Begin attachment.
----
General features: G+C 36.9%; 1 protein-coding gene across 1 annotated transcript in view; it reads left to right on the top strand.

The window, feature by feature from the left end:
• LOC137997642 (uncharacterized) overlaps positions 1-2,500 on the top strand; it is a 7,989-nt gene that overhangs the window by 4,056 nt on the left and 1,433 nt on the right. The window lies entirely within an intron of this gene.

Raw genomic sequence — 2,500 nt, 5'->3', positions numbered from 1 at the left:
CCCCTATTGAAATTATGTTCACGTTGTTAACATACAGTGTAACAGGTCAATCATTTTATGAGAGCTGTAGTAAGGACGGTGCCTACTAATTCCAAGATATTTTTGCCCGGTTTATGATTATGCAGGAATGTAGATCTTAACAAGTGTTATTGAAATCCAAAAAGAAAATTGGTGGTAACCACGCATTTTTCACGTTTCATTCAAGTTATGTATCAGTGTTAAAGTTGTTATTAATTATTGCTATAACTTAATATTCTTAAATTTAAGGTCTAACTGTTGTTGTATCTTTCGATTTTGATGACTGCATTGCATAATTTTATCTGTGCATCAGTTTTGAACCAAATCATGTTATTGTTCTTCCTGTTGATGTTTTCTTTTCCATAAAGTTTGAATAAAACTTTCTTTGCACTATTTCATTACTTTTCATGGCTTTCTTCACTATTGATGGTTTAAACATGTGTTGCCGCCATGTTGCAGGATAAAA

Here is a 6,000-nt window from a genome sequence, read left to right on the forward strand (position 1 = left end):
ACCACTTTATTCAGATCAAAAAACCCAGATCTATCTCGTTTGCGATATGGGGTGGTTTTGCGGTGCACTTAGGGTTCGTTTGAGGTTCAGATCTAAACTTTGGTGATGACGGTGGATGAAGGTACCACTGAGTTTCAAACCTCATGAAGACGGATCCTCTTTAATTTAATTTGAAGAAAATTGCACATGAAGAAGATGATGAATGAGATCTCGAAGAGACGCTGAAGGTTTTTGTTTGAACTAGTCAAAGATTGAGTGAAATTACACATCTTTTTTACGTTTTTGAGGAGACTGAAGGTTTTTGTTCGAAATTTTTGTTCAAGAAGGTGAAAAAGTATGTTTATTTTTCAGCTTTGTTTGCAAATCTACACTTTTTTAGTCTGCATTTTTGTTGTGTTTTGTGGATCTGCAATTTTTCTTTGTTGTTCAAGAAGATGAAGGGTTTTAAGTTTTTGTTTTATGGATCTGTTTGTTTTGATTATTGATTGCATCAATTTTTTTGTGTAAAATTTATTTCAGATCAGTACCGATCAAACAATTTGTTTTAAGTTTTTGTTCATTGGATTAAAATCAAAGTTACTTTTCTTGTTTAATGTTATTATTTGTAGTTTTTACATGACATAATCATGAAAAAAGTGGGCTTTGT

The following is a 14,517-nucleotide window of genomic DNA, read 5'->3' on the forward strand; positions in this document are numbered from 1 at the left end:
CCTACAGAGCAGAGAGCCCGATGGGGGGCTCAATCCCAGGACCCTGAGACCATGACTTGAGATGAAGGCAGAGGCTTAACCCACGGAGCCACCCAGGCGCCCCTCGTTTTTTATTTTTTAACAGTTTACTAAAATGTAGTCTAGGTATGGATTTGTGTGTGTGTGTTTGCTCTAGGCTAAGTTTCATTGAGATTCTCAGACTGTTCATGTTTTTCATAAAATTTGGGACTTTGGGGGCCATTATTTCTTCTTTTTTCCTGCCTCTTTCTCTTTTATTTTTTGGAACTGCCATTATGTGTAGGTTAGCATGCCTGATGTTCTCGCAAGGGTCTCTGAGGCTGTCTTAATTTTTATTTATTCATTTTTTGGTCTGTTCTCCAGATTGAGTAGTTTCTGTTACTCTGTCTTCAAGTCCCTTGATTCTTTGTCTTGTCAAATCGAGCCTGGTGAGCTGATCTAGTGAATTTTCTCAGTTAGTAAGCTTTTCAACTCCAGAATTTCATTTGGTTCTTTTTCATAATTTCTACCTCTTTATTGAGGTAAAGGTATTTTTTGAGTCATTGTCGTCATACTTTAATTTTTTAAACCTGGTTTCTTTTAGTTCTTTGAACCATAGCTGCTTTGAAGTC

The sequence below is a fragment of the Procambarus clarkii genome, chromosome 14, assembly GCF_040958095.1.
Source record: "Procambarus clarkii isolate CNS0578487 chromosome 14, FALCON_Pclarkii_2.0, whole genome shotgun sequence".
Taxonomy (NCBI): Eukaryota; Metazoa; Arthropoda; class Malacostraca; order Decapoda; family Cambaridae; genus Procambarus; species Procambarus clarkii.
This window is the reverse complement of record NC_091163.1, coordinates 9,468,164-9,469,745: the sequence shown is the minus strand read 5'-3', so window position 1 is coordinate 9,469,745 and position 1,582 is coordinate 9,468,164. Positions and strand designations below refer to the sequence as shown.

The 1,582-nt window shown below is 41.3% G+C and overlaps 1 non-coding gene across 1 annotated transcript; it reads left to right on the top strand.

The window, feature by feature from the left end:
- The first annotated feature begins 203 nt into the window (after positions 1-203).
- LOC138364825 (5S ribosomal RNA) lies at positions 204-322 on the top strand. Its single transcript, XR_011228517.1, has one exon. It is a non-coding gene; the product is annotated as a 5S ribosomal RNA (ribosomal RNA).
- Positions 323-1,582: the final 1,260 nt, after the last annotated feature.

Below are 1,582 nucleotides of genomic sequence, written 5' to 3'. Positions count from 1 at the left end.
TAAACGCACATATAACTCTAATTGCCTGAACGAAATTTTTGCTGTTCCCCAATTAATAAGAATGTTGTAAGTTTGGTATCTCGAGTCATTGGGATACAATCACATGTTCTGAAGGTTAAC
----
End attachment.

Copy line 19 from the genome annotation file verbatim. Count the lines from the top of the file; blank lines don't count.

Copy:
Below are 1,582 nucleotides of genomic sequence, written 5' to 3'. Positions count from 1 at the left end.